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Too much weight gain 'leads to bigger babies'

Women have been advised to try and regulate their weight gain during pregnancy in the light of new research.
Women who gain more than 40 pounds (18 kg) during pregnancy are nearly twice as likely to deliver a heavy baby as those who gain the recommended amount, according to new research.

The study conducted by researchers at the Kaiser Permanente Center for Health Research in Portland, Oregon, involved more than 40,000 American women.

It was discovered that around one in five women gain above the recommended amount of weight during pregnancy, thereby doubling their chances of delivering a baby that weighs nine pounds (four kg) or more.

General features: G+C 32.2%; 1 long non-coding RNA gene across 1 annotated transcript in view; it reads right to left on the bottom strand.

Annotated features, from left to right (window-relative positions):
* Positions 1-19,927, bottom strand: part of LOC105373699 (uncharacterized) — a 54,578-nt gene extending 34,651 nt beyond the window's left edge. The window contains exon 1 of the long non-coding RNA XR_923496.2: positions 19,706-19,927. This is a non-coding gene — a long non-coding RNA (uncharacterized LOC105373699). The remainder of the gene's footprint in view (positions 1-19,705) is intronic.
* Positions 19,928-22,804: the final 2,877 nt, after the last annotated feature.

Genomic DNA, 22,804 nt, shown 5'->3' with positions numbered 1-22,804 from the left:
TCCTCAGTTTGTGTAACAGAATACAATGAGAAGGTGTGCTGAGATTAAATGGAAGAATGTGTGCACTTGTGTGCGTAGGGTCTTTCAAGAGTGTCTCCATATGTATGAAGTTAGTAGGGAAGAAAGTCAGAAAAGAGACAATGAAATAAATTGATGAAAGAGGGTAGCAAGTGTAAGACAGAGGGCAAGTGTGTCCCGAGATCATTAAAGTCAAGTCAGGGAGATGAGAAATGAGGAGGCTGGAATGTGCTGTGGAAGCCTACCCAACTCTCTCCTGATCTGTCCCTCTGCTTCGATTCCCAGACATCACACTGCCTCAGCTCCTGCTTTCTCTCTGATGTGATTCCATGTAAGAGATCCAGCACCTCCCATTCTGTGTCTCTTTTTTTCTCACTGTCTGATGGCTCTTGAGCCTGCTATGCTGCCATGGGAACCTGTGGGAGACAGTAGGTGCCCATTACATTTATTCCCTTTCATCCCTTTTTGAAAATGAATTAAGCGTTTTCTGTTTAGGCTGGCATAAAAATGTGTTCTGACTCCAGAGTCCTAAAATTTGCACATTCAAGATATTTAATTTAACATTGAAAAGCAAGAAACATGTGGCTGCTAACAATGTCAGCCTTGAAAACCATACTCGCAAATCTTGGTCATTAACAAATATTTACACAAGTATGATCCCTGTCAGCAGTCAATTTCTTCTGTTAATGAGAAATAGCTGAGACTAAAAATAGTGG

The study, published in the November issue of Obstetrics and Gynecology, found that 20 per cent of women who gained in excess of 40 pounds - the upper limit of pregnancy weight gain recommendations - gave birth to heavy babies.

On the other hand less than 12 per cent of women who gained the normal amount of weight delivered heavy babies.

Pregnancy weight gain has risen considerably over the past two years and researchers say that the study provides evidence that women should strive to gain only the recommended amount and not exceed the 40 pounds guideline.

"Our study provides one more good reason for women to gain the ideal amount of weight during pregnancy and for physicians to do a better job counselling women about weight gain," said lead author Dr Teresa Hillier.

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